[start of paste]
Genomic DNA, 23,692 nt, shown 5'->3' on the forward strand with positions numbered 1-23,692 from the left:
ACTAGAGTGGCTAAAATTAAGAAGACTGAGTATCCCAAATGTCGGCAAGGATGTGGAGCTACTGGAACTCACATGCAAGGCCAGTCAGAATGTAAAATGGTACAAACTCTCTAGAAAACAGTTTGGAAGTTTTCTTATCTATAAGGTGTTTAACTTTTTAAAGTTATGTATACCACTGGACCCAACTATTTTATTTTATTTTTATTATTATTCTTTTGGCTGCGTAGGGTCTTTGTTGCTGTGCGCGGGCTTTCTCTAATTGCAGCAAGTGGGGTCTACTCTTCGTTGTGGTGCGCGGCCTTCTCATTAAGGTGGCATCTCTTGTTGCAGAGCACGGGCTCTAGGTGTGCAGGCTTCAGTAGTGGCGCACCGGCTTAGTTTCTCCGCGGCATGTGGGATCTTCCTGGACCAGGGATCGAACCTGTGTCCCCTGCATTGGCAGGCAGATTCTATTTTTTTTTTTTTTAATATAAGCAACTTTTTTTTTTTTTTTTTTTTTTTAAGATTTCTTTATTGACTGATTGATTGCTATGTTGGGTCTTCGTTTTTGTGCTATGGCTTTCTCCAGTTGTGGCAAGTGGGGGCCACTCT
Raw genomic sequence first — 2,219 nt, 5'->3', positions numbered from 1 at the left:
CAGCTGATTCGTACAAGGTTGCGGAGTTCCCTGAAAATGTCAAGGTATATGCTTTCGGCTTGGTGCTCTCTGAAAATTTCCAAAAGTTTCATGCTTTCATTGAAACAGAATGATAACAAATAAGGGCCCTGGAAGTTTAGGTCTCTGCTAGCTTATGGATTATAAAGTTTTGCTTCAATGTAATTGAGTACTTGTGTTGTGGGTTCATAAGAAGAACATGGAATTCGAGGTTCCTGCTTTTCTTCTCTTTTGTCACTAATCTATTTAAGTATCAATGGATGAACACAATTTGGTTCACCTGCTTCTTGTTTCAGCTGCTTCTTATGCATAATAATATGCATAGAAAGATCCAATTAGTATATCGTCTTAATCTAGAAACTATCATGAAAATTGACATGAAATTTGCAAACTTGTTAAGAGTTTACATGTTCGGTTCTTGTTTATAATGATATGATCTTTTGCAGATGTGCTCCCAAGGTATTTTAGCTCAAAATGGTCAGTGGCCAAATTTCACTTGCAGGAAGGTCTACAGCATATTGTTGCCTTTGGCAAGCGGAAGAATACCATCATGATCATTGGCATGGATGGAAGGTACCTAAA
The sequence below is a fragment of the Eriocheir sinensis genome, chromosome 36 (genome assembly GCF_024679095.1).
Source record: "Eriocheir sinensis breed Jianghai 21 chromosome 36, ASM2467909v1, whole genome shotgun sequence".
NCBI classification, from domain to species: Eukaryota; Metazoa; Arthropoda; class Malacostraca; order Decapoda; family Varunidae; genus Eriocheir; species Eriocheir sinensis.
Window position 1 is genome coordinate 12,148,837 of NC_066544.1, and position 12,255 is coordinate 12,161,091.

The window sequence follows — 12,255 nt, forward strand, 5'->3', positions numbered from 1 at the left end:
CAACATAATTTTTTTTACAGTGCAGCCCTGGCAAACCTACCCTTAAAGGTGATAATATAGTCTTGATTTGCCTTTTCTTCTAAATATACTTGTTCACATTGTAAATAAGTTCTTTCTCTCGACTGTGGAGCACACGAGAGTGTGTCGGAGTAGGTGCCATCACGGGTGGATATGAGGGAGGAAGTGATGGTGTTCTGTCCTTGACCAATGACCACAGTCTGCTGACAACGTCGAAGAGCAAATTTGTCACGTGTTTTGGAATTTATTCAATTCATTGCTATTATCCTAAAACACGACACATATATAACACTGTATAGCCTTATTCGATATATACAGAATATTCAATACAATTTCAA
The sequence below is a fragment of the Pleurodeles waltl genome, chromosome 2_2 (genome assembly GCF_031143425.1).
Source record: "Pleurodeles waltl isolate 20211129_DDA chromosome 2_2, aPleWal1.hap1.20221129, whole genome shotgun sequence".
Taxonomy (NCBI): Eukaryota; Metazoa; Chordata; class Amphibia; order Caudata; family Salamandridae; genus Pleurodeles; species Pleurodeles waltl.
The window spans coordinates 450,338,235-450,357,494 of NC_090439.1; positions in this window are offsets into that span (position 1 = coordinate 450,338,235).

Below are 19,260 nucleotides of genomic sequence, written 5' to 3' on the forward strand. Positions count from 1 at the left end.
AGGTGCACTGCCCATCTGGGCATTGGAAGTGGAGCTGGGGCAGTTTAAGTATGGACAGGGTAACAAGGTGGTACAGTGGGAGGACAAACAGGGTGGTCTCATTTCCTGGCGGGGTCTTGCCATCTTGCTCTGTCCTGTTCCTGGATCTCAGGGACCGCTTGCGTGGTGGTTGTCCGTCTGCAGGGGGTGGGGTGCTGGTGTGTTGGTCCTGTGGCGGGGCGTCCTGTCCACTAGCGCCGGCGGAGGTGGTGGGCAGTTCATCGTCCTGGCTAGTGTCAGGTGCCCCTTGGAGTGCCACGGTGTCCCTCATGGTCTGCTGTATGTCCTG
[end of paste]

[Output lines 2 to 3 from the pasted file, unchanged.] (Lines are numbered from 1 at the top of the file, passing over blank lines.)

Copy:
ACTAGAGTGGCTAAAATTAAGAAGACTGAGTATCCCAAATGTCGGCAAGGATGTGGAGCTACTGGAACTCACATGCAAGGCCAGTCAGAATGTAAAATGGTACAAACTCTCTAGAAAACAGTTTGGAAGTTTTCTTATCTATAAGGTGTTTAACTTTTTAAAGTTATGTATACCACTGGACCCAACTATTTTATTTTATTTTTATTATTATTCTTTTGGCTGCGTAGGGTCTTTGTTGCTGTGCGCGGGCTTTCTCTAATTGCAGCAAGTGGGGTCTACTCTTCGTTGTGGTGCGCGGCCTTCTCATTAAGGTGGCATCTCTTGTTGCAGAGCACGGGCTCTAGGTGTGCAGGCTTCAGTAGTGGCGCACCGGCTTAGTTTCTCCGCGGCATGTGGGATCTTCCTGGACCAGGGATCGAACCTGTGTCCCCTGCATTGGCAGGCAGATTCTATTTTTTTTTTTTTTAATATAAGCAACTTTTTTTTTTTTTTTTTTTTTTTAAGATTTCTTTATTGACTGATTGATTGCTATGTTGGGTCTTCGTTTTTGTGCTATGGCTTTCTCCAGTTGTGGCAAGTGGGGGCCACTCT
Raw genomic sequence first — 2,219 nt, 5'->3', positions numbered from 1 at the left: